NTSB Identification: DFW06FA186.
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Accident occurred Tuesday, July 18, 2006 in Jeanerette, LA
Probable Cause Approval Date: 06/27/2007
Aircraft: Beech BE58P, registration: N158LW
Injuries: 3 Fatal.

NTSB investigators either traveled in support of this investigation or conducted a significant amount of investigative work without any travel, and used data obtained from various sources to prepare this aircraft accident report.

The18,300-hours commercial pilot filed an IFR flight plan for the 332-nautical mile flight. The flight was uneventful. When about 15-nautical miles from the destination airport, air traffic control (ATC) cleared the flight for a visual approach and advised the pilot of light to moderate and possible heavy precipitation south of the destination airport. The pilot then canceled his IFR flight plan, acknowledged that he had the weather in site, and changed to the local airport advisory frequency. The destination airport was a non-towered airport without published instrument approaches. No other communications were received from the airplane. Witnesses at the airport observed the airplane touch down long abeam the midfield taxiway on runway 04. Shortly after touchdown on the 3,000-foot long, by 75-foot wide asphalt runway, the increased noise in engine power consistent with an aborted landing was heard. The airplane was observed airborne prior to the end of the runway. The airplane failed to climb and the main landing gear collided with the 5 foot tall airport perimeter fence. The airplane subsequently collided with a concrete block building, a utility pole, several trees, the roof of a house, several strands of power lines, until it collided with a mobile home.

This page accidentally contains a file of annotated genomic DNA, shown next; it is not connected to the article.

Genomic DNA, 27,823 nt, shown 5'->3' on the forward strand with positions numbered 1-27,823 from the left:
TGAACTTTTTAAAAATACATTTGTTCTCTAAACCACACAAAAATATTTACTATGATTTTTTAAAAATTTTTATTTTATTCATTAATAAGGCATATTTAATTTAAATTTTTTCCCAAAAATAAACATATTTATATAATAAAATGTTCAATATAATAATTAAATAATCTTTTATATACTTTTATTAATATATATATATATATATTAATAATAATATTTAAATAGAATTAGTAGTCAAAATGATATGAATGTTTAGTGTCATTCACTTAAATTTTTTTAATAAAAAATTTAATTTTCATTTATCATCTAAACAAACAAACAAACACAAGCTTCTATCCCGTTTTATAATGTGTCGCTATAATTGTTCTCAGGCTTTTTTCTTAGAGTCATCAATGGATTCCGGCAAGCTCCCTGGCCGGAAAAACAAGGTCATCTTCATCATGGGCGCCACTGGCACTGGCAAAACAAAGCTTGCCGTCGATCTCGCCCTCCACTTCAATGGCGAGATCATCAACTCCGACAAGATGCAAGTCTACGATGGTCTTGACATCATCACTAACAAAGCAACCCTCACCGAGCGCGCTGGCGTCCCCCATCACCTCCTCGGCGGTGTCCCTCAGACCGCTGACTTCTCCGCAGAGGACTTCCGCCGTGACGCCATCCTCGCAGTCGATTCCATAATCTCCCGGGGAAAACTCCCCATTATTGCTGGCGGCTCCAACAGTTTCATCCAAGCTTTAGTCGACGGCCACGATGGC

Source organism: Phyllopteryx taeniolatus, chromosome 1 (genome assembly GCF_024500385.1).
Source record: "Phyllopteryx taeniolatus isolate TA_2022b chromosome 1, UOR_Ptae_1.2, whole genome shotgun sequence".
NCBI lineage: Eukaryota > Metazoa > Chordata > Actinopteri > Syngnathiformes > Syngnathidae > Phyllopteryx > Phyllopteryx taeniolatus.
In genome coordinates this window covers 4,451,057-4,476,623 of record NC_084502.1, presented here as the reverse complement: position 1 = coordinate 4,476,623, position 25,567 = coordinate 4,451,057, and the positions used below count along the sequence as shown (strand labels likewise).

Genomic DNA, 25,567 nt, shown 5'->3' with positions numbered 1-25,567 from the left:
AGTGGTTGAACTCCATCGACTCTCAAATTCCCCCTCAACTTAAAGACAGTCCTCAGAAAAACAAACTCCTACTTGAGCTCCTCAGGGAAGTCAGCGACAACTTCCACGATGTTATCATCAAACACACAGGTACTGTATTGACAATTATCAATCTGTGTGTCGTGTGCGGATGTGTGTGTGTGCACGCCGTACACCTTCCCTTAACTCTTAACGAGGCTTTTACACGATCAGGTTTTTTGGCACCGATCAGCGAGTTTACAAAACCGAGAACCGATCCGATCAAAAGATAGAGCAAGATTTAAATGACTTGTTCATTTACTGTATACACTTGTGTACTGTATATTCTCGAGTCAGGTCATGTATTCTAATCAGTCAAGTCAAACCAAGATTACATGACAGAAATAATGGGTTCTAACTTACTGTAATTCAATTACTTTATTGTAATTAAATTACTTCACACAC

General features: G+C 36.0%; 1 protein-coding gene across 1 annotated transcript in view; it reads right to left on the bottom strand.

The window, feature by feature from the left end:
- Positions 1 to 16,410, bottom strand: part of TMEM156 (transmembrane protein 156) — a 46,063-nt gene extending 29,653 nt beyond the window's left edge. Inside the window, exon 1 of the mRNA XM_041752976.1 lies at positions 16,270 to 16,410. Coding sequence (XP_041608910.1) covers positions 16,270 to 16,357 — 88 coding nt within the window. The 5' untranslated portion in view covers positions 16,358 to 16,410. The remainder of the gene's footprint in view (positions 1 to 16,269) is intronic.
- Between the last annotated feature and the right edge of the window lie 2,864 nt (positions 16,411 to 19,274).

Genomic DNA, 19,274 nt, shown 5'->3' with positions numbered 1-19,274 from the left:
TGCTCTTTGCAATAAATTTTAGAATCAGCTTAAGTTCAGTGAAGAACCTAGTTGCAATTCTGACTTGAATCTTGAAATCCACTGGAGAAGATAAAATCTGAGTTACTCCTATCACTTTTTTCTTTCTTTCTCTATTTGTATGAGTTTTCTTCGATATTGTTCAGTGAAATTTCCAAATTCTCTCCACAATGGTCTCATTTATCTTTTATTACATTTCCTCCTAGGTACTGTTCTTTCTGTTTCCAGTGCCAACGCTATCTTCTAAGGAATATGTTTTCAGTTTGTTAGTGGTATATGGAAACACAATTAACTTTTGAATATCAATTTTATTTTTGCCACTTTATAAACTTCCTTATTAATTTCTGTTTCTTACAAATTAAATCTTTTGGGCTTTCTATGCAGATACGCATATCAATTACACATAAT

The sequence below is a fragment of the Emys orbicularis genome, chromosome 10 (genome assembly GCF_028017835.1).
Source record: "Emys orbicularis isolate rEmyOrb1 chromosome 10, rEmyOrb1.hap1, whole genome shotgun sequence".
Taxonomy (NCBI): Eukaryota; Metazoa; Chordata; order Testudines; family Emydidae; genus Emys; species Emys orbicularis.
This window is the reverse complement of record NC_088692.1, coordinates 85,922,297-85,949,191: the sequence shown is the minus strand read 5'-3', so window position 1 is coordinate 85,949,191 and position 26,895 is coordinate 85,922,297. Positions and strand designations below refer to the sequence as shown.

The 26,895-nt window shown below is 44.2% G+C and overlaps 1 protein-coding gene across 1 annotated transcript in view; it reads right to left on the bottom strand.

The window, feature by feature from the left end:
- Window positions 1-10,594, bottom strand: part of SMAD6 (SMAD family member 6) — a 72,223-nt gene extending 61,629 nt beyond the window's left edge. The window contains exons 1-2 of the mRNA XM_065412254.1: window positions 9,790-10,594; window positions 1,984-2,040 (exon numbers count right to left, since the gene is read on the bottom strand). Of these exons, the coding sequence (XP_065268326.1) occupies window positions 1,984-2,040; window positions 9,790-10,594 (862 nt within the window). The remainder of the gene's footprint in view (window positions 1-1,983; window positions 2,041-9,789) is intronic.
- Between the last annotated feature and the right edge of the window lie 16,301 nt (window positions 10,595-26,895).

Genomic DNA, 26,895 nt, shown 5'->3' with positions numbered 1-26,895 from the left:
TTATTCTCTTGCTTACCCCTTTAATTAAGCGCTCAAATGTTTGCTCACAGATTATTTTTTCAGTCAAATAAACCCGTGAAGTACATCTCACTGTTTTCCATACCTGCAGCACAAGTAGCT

The airplane came to rest in the inverted position about 811 feet beyond the departure end of runway 04. The landing gear was found extended and with the flaps in the retracted position. A post-impact fire destroyed the airplane. Witnesses at the airport further reported that a thunderstorm was in the immediate vicinity of the airport at the time of the accident, with heavy rain restricting the flight visibility to less than one mile. Flight control continuity was established to all flight controls. No mechanical anomalies were found with the airframe or the engines.

The National Transportation Safety Board determines the probable cause(s) of this accident to be:

The pilot's continued flight into adverse weather condition and his delayed attempt to abort the landing. A contributing factor was the prevailing thunderstorm.

Full narrative available

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